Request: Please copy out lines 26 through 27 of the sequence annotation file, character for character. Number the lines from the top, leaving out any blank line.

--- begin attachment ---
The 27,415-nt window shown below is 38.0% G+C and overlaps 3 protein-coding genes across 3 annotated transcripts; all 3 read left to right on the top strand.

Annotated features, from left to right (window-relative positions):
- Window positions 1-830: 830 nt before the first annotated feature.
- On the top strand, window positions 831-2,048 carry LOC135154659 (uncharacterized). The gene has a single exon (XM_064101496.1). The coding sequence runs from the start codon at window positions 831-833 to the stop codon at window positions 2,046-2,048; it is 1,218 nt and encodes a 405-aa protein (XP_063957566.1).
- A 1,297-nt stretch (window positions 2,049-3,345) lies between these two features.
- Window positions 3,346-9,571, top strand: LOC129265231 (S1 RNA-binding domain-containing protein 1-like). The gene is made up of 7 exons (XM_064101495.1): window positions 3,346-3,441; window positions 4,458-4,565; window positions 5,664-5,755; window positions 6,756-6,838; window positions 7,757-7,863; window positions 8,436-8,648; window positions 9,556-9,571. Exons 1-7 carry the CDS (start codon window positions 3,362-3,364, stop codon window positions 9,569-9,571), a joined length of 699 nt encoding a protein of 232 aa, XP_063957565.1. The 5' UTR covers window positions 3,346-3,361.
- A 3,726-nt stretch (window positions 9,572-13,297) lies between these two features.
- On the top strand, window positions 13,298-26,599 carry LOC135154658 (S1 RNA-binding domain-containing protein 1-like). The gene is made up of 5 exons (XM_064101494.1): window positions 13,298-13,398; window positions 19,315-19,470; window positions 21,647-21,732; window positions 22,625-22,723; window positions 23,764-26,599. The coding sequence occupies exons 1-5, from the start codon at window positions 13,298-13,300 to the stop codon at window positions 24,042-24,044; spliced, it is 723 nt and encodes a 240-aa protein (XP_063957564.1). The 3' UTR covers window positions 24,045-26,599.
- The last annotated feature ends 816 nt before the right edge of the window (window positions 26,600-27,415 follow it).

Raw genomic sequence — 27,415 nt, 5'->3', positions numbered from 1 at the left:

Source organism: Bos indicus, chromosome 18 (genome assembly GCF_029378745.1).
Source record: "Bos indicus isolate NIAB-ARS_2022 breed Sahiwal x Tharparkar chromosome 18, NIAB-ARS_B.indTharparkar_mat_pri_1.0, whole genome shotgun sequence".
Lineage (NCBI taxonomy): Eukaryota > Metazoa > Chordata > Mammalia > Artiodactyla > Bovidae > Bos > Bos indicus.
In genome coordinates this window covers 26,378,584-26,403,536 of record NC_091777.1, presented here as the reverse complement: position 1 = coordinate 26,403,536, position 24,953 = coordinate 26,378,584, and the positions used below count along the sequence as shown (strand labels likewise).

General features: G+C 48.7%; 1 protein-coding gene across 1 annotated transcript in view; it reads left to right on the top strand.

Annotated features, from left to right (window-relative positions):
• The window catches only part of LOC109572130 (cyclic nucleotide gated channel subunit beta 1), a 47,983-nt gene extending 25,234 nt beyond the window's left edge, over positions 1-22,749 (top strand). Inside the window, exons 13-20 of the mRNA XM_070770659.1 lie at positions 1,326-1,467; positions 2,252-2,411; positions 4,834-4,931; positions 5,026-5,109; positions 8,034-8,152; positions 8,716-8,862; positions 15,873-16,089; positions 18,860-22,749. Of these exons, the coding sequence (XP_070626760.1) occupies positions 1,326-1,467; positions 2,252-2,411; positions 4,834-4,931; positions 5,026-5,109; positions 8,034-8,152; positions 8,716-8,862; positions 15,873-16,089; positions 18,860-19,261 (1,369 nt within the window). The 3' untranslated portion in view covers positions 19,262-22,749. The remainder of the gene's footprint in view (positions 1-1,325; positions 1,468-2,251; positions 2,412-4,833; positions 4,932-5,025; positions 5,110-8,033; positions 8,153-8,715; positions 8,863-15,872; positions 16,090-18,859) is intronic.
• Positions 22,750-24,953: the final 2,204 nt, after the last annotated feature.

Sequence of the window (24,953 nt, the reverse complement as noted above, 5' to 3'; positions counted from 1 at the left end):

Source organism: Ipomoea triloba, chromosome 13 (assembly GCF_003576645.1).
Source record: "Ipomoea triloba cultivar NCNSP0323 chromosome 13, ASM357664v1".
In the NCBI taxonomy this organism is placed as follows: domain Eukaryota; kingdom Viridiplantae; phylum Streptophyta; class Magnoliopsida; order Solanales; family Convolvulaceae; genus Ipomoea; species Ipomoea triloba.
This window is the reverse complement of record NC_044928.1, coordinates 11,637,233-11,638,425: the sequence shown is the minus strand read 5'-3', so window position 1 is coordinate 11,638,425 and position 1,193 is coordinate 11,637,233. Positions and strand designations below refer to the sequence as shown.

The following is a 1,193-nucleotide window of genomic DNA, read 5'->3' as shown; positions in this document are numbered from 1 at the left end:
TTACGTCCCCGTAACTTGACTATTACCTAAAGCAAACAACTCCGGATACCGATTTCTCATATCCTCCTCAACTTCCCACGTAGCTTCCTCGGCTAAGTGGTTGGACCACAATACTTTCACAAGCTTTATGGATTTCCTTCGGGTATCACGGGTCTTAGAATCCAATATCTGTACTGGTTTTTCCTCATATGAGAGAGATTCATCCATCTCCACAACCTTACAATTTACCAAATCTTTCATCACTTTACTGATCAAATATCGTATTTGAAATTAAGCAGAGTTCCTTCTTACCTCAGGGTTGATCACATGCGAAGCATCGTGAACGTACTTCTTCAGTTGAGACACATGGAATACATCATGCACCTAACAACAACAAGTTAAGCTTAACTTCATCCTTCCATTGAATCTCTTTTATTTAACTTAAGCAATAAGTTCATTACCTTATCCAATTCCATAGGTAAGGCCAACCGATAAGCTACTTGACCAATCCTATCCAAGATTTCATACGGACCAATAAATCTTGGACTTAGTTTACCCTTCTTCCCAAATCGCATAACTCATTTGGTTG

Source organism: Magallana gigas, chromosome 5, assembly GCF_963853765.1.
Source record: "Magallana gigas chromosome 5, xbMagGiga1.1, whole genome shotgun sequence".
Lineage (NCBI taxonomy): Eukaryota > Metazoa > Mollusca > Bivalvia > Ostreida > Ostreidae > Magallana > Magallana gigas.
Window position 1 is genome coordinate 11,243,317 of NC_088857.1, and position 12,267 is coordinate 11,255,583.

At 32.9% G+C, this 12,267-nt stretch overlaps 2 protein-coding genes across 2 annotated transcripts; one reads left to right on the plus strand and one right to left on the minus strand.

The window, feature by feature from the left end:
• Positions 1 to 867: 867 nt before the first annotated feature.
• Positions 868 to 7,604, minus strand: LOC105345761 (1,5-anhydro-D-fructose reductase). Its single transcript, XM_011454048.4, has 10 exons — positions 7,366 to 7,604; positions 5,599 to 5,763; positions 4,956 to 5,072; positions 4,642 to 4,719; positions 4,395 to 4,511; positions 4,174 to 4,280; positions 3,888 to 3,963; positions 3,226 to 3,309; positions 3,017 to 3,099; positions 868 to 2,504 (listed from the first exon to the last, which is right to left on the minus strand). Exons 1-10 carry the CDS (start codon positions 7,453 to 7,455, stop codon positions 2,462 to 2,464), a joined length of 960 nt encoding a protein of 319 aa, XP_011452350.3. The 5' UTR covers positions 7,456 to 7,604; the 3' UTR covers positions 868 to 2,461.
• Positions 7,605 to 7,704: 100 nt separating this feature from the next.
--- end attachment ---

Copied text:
Source organism: Magallana gigas, chromosome 5, assembly GCF_963853765.1.
Source record: "Magallana gigas chromosome 5, xbMagGiga1.1, whole genome shotgun sequence".